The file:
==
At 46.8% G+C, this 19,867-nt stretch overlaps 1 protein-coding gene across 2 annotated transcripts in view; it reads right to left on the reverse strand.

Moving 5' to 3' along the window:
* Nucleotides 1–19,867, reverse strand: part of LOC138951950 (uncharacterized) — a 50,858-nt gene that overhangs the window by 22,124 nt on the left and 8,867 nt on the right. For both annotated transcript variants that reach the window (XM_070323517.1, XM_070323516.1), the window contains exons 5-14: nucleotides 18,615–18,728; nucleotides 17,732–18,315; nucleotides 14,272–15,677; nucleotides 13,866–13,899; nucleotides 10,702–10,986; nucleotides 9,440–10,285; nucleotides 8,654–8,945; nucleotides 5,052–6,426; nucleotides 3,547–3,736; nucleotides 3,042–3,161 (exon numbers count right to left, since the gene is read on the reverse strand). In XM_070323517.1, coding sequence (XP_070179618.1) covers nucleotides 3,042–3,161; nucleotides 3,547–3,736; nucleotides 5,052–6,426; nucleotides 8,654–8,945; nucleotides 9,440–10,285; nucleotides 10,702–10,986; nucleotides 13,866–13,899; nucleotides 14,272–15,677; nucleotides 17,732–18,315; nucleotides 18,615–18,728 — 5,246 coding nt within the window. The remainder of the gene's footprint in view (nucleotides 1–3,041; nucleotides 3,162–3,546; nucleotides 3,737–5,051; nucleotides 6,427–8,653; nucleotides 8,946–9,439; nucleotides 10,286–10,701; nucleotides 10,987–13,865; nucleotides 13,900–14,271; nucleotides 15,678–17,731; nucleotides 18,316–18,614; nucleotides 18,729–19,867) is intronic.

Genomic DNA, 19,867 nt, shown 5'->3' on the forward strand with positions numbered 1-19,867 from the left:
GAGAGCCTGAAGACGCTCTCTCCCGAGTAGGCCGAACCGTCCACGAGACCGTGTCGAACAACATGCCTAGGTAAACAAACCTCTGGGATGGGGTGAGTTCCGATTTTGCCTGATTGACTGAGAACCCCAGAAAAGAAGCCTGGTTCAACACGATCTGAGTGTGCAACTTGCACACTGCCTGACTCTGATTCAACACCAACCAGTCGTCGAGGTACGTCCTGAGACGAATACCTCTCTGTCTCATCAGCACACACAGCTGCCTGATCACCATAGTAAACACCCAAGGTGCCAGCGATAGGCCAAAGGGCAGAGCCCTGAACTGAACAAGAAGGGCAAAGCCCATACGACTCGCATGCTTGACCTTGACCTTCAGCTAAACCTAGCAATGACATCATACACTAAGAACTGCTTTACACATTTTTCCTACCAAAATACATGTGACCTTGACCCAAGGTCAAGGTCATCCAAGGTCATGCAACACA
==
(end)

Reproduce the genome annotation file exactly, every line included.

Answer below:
At 46.8% G+C, this 19,867-nt stretch overlaps 1 protein-coding gene across 2 annotated transcripts in view; it reads right to left on the reverse strand.

Moving 5' to 3' along the window:
* Nucleotides 1–19,867, reverse strand: part of LOC138951950 (uncharacterized) — a 50,858-nt gene that overhangs the window by 22,124 nt on the left and 8,867 nt on the right. For both annotated transcript variants that reach the window (XM_070323517.1, XM_070323516.1), the window contains exons 5-14: nucleotides 18,615–18,728; nucleotides 17,732–18,315; nucleotides 14,272–15,677; nucleotides 13,866–13,899; nucleotides 10,702–10,986; nucleotides 9,440–10,285; nucleotides 8,654–8,945; nucleotides 5,052–6,426; nucleotides 3,547–3,736; nucleotides 3,042–3,161 (exon numbers count right to left, since the gene is read on the reverse strand). In XM_070323517.1, coding sequence (XP_070179618.1) covers nucleotides 3,042–3,161; nucleotides 3,547–3,736; nucleotides 5,052–6,426; nucleotides 8,654–8,945; nucleotides 9,440–10,285; nucleotides 10,702–10,986; nucleotides 13,866–13,899; nucleotides 14,272–15,677; nucleotides 17,732–18,315; nucleotides 18,615–18,728 — 5,246 coding nt within the window. The remainder of the gene's footprint in view (nucleotides 1–3,041; nucleotides 3,162–3,546; nucleotides 3,737–5,051; nucleotides 6,427–8,653; nucleotides 8,946–9,439; nucleotides 10,286–10,701; nucleotides 10,987–13,865; nucleotides 13,900–14,271; nucleotides 15,678–17,731; nucleotides 18,316–18,614; nucleotides 18,729–19,867) is intronic.

Genomic DNA, 19,867 nt, shown 5'->3' on the forward strand with positions numbered 1-19,867 from the left:
GAGAGCCTGAAGACGCTCTCTCCCGAGTAGGCCGAACCGTCCACGAGACCGTGTCGAACAACATGCCTAGGTAAACAAACCTCTGGGATGGGGTGAGTTCCGATTTTGCCTGATTGACTGAGAACCCCAGAAAAGAAGCCTGGTTCAACACGATCTGAGTGTGCAACTTGCACACTGCCTGACTCTGATTCAACACCAACCAGTCGTCGAGGTACGTCCTGAGACGAATACCTCTCTGTCTCATCAGCACACACAGCTGCCTGATCACCATAGTAAACACCCAAGGTGCCAGCGATAGGCCAAAGGGCAGAGCCCTGAACTGAACAAGAAGGGCAAAGCCCATACGACTCGCATGCTTGACCTTGACCTTCAGCTAAACCTAGCAATGACATCATACACTAAGAACTGCTTTACACATTTTTCCTACCAAAATACATGTGACCTTGACCCAAGGTCAAGGTCATCCAAGGTCATGCAACACA